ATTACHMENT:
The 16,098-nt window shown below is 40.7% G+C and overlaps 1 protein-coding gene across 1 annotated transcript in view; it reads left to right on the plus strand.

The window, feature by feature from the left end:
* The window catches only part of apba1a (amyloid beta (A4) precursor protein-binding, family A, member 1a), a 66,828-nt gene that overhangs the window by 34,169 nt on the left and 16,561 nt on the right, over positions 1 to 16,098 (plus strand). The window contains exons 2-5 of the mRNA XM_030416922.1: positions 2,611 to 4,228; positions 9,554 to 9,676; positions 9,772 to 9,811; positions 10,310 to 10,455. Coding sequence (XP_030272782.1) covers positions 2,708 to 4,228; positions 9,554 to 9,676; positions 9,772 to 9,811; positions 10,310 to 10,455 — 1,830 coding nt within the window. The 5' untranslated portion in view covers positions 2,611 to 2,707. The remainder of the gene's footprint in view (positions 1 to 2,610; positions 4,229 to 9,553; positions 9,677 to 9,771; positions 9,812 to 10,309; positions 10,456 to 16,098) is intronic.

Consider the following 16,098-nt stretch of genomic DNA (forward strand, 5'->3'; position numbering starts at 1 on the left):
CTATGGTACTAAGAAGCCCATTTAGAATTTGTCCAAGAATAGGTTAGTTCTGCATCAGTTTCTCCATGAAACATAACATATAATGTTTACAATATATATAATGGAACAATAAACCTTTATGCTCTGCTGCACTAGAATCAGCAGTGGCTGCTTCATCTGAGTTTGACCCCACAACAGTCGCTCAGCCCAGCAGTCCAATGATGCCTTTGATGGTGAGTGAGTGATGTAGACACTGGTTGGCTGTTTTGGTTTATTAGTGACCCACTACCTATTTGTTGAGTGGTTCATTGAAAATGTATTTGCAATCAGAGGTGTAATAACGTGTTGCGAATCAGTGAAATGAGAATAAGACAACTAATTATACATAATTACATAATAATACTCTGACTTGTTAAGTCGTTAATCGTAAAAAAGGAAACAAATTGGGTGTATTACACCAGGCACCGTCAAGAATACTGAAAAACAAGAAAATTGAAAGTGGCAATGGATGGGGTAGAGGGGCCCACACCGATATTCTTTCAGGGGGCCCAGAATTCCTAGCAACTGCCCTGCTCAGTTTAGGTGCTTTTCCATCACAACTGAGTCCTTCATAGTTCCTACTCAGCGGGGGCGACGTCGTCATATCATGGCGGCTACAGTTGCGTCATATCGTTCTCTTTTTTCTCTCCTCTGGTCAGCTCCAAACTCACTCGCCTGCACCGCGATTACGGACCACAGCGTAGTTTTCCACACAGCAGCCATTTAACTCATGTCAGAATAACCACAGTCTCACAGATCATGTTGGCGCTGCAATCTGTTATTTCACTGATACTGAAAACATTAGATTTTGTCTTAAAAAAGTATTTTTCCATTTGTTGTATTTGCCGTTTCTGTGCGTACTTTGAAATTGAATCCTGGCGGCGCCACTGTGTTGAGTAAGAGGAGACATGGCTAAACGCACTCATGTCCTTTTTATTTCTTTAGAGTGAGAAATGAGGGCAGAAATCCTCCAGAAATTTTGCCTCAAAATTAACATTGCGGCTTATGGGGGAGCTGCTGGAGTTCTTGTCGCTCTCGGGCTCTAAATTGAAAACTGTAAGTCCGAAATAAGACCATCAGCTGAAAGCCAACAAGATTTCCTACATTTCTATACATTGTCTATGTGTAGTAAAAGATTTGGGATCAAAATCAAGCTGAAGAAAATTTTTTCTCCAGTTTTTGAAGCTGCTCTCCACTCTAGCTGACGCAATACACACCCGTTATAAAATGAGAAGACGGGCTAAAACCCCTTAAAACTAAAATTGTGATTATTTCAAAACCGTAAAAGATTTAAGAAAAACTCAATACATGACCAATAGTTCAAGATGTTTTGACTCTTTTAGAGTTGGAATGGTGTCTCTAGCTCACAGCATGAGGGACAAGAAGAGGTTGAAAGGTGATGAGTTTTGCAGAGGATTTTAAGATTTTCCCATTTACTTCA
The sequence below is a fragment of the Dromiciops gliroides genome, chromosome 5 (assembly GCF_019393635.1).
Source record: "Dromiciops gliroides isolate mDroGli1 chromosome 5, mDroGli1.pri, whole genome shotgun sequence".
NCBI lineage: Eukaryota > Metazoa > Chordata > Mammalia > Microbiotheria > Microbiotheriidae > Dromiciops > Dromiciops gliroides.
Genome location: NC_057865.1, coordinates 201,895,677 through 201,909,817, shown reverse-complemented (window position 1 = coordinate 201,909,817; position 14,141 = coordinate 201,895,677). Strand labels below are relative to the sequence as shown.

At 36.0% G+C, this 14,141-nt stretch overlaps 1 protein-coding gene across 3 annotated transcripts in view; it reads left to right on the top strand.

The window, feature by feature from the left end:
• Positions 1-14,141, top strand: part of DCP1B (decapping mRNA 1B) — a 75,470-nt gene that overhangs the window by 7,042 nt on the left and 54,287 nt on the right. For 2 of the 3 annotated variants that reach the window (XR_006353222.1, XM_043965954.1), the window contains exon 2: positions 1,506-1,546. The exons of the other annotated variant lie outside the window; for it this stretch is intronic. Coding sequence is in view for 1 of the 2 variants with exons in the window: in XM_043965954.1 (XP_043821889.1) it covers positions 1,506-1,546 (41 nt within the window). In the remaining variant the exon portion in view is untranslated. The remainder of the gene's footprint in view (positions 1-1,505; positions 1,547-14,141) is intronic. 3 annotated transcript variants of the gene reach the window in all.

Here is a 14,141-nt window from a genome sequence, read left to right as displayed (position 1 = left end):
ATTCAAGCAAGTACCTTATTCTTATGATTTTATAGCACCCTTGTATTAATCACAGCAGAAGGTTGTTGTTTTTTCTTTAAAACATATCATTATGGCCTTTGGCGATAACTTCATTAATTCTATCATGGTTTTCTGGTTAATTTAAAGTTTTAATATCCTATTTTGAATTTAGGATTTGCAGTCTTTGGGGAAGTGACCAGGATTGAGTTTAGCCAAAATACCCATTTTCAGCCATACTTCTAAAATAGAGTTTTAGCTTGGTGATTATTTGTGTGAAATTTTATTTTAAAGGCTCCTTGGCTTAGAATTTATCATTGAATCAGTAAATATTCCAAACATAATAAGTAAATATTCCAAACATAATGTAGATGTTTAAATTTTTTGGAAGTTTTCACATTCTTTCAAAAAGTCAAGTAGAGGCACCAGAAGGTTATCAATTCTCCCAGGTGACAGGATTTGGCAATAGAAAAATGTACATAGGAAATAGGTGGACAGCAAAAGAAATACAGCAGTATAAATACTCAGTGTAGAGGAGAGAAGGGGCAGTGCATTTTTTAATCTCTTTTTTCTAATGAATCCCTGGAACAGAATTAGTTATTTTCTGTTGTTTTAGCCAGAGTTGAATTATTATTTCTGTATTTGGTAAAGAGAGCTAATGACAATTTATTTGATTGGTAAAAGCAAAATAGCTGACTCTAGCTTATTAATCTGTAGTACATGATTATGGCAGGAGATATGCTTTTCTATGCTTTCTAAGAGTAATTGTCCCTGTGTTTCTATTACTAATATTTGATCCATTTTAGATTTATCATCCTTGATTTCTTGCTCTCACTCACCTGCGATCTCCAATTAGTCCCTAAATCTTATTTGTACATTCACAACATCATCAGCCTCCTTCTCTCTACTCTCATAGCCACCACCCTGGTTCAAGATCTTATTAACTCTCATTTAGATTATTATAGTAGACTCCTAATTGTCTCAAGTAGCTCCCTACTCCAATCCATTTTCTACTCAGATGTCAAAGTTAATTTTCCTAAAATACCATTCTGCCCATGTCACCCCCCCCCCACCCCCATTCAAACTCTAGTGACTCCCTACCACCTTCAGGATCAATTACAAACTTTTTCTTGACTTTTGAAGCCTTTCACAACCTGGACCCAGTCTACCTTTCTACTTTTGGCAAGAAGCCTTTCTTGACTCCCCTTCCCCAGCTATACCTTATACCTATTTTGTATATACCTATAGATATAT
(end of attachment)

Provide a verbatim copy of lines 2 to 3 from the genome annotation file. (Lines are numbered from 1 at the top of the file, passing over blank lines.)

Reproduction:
The window, feature by feature from the left end:
* The window catches only part of apba1a (amyloid beta (A4) precursor protein-binding, family A, member 1a), a 66,828-nt gene that overhangs the window by 34,169 nt on the left and 16,561 nt on the right, over positions 1 to 16,098 (plus strand). The window contains exons 2-5 of the mRNA XM_030416922.1: positions 2,611 to 4,228; positions 9,554 to 9,676; positions 9,772 to 9,811; positions 10,310 to 10,455. Coding sequence (XP_030272782.1) covers positions 2,708 to 4,228; positions 9,554 to 9,676; positions 9,772 to 9,811; positions 10,310 to 10,455 — 1,830 coding nt within the window. The 5' untranslated portion in view covers positions 2,611 to 2,707. The remainder of the gene's footprint in view (positions 1 to 2,610; positions 4,229 to 9,553; positions 9,677 to 9,771; positions 9,812 to 10,309; positions 10,456 to 16,098) is intronic.